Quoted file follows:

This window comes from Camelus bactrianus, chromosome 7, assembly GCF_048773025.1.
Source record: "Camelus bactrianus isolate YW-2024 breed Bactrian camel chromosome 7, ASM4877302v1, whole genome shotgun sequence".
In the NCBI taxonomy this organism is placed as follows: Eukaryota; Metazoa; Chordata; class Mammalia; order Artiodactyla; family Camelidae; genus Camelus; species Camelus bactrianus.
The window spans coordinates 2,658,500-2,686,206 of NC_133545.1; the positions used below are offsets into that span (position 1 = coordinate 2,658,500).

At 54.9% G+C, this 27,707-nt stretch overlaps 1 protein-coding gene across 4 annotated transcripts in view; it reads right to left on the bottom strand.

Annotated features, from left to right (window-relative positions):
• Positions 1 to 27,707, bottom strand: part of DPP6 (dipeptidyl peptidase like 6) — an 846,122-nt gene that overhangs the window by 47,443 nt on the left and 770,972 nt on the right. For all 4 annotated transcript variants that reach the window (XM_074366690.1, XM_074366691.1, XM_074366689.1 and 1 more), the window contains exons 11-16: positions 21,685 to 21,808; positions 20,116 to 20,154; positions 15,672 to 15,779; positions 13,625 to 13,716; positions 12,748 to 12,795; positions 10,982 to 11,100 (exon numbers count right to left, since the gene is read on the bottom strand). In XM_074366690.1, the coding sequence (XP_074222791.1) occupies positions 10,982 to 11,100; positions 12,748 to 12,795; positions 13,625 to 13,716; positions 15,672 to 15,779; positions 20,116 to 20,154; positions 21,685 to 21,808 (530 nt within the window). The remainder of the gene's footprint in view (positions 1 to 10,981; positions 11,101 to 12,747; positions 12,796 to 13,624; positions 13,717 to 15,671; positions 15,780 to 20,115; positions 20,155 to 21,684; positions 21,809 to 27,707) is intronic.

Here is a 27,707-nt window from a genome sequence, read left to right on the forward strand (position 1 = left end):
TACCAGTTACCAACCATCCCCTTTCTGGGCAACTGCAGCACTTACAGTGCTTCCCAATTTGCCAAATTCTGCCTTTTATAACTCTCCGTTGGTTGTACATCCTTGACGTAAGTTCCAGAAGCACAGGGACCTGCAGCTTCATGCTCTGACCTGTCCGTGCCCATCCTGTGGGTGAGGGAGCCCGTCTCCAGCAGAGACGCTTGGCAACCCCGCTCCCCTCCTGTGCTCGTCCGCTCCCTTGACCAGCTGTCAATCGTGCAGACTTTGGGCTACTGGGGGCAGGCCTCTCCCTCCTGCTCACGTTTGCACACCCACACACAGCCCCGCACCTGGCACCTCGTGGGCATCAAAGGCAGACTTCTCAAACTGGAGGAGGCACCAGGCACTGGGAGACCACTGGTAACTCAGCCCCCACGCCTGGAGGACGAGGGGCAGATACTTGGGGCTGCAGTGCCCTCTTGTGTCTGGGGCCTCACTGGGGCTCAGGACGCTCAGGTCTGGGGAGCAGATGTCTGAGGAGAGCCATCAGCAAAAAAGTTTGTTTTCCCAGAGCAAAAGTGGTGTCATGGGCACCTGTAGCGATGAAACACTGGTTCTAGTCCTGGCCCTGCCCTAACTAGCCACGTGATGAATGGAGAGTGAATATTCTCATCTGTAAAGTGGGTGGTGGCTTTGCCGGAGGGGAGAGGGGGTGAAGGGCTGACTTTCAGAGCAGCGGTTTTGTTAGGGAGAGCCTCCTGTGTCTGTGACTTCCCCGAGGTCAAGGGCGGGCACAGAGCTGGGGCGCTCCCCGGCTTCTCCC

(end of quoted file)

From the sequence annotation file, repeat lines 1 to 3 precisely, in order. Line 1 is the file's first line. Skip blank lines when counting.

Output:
This window comes from Camelus bactrianus, chromosome 7, assembly GCF_048773025.1.
Source record: "Camelus bactrianus isolate YW-2024 breed Bactrian camel chromosome 7, ASM4877302v1, whole genome shotgun sequence".
In the NCBI taxonomy this organism is placed as follows: Eukaryota; Metazoa; Chordata; class Mammalia; order Artiodactyla; family Camelidae; genus Camelus; species Camelus bactrianus.